For most coaches and athletes, media are a way to draw attention to their work and the sport they play. They’d use these to show people there are pockets where sports can still thrive, especially in India, which is yet to wake up to its potential.
But with no publicity from the media and virtually no spotlight on the sport, K T Unnikrishnan, main coach at the Anna Nagar Roller Skating Club, has been grooming many skaters since 2002. More than a dozen have bagged medals at national level competitions. “Interest levels in the sport have gradually gone up, not only in the city but all over India,” says the 49-year-old.
He would be right in his assessment, as his skaters won three medals at the 53rd National Roller Sports Championships held at Pune from January 15 to 20. “Menaka, a 10-year-old, won a silver and bronze, while a 16-year-old Vishal clinched a bronze at the national meet. I am proud of their performance and hopefully, my wards can continue bringing laurels for the club,” says Unnikrishnan says.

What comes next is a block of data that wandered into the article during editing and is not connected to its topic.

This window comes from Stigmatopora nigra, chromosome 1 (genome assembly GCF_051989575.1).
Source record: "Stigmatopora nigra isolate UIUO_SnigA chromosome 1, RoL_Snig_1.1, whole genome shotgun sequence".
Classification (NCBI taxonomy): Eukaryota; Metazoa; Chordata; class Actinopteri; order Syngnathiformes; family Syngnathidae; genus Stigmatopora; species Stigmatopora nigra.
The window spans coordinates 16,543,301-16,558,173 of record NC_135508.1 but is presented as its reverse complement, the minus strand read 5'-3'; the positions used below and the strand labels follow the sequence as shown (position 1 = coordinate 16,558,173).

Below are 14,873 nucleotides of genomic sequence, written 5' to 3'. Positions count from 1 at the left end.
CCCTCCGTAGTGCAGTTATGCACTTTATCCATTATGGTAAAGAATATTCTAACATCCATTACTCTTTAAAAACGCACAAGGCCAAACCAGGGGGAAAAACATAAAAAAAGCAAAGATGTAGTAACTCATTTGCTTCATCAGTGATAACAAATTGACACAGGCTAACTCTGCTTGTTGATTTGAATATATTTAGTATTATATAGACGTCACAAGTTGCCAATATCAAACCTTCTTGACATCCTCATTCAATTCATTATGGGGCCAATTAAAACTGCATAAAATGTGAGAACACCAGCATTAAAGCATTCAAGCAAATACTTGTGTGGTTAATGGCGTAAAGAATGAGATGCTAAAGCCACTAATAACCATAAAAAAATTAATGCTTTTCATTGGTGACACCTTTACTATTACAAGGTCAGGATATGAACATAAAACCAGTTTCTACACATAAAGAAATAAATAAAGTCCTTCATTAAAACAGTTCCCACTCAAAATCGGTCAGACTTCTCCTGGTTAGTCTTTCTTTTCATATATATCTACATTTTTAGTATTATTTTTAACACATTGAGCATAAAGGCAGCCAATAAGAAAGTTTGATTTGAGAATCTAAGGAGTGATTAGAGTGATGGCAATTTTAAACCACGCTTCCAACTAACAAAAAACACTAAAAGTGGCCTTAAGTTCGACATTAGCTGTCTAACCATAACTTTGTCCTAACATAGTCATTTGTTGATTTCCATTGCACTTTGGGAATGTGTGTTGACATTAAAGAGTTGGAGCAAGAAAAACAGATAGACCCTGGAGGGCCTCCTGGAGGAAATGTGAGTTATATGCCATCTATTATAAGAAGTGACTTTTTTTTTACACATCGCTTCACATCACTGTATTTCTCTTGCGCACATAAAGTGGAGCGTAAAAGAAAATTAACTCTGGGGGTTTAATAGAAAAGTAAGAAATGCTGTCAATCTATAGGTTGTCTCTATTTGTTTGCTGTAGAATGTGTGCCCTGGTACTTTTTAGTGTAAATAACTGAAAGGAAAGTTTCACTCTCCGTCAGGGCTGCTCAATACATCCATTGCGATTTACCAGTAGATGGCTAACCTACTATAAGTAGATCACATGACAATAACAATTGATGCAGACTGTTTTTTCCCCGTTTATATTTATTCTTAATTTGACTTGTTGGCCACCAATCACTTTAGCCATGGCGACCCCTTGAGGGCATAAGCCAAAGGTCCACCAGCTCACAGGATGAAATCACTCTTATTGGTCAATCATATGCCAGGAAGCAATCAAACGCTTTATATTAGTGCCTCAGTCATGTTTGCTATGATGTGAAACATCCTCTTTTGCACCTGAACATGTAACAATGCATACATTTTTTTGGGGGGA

Ask him how he got into skating, and he says that he was a skater in his younger days. “I love the sport! That’s why I opened the club in 1996. I’ve seen a lot of students come and go; now there are more than 65 who practice regularly,” says the Anna Nagar resident, who admits that parents have played a big hand in his journey so far.
“Chennai has always had a popular skating scene. Parents have always been supportive of their wards and the club — most parents accompany kids to events, be it here or outside. Such support is helpful for a coach,” he opines. According to Unnikrishnan, there have been positive developments in the sport. “Nowadays, we have competitions right from the district level. This gives youngsters an opportunity to test themselves,” he adds.
- The club is known for its is one-and-a-half hour road practice session daily, to build stamina
- One of Unnikrishnan’s wards is also a Guinness World Record holder.
- Medvin Deva clinched the record for limbo-skating (skating under obstacles) for the longest distance (72 m on February 21, 2015)